Accountability for Adam's Sin

Why does God hold all of humanity accountable for Adam's sin?

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In the third and fourth centuries in the debates between Augustine and Pelagius over sin and grace, Augustine's position was that God did hold all humanity accountable for the sin of Adam, that original sin. He affirmed that all humanity, all subsequent humanity, inherited from Adam both legal guilt and moral corruption. And this position of Augustine over and against that of Pelagius was affirmed by the church in the Council of Ephesians in the year 431. And that has been the dominant position in the church ever since. But the question then is why? Why would God hold you, and me, and all subsequent humanity both legally guilty and morally corrupt as the result of this original sin of Adam? Augustinians have affirmed in general that that is because of a unique and special closeness that exists between Adam and all humanity.

Now, among Augustinians, there are two primary ways of explaining this closeness. There is a position that's been called realism, which was the position of Augustine himself and many others that accounts for this closeness because of Adam being the first human and the biological head of the human race, and in a very real sense all humans are in Adam, even as an example would be how the author of Hebrews argued that Levi, the founder of the Levitical priests, was in the loins of Abraham when Abraham gave tithes to Melchizedek, who was the forerunner of the order the priesthood that Christ himself would one day have. So, realists would say that this connection is natural.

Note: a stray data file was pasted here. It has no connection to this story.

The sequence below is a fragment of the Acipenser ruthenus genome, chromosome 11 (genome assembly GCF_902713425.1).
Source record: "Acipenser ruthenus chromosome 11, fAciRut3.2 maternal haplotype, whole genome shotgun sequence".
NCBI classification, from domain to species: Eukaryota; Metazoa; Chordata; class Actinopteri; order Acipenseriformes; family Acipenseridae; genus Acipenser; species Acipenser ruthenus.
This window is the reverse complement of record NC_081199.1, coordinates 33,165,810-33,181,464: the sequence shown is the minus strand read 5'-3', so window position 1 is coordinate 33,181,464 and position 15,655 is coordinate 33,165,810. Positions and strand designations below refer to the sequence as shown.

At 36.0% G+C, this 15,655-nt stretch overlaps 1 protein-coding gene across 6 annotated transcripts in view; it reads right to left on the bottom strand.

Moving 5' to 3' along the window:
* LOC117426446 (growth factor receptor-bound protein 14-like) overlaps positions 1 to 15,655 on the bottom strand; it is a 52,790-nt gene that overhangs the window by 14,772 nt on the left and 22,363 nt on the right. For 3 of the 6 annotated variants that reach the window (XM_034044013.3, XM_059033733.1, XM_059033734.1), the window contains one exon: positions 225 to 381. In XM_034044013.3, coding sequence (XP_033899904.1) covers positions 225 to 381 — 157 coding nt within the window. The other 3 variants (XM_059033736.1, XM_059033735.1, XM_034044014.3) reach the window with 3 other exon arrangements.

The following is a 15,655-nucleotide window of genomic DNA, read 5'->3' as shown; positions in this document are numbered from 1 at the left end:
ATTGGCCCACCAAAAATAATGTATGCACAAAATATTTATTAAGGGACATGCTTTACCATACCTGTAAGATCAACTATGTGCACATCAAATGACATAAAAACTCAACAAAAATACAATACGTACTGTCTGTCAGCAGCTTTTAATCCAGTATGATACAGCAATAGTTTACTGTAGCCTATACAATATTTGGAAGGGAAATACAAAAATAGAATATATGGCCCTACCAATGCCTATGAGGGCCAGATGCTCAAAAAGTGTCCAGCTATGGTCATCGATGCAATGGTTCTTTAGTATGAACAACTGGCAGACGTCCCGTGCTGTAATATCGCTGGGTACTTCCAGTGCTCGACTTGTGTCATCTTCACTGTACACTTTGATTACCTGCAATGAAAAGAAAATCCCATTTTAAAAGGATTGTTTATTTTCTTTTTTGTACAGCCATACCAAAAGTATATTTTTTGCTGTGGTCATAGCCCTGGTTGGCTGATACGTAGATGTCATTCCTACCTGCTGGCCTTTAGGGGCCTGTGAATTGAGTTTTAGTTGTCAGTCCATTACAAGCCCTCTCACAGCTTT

The other view among Augustinians has been called federal headship, which says that the closeness between Adam and all subsequent humanity is covenantal. They would argue that Adam is the covenant head of a covenant of creation that God had with all humanity. And so, as covenant head, Adam represents us all, and so his actions – in this case his sin – is rightly held we are held accountable for that. In an analogous way, Paul will argue in Romans 5 that Christ is also the covenant head of his people of the covenant of redemption. And so, even as Adam's sin was transmitted to the people of his covenant, so Christ's righteousness is as well.

My own position is that of federal headship. I think this best fits the covenantal structure of Scripture as a whole. It accounts for the comparisons that Paul makes in Romans 5 and also in 1 Corinthians 15 of Christ as the second Adam whose righteousness obedience and righteousness also impacts his people. I think this best accounts for the reason why God holds all humanity accountable for that original sin of Adam.

Answer by Dr. Steven C. Roy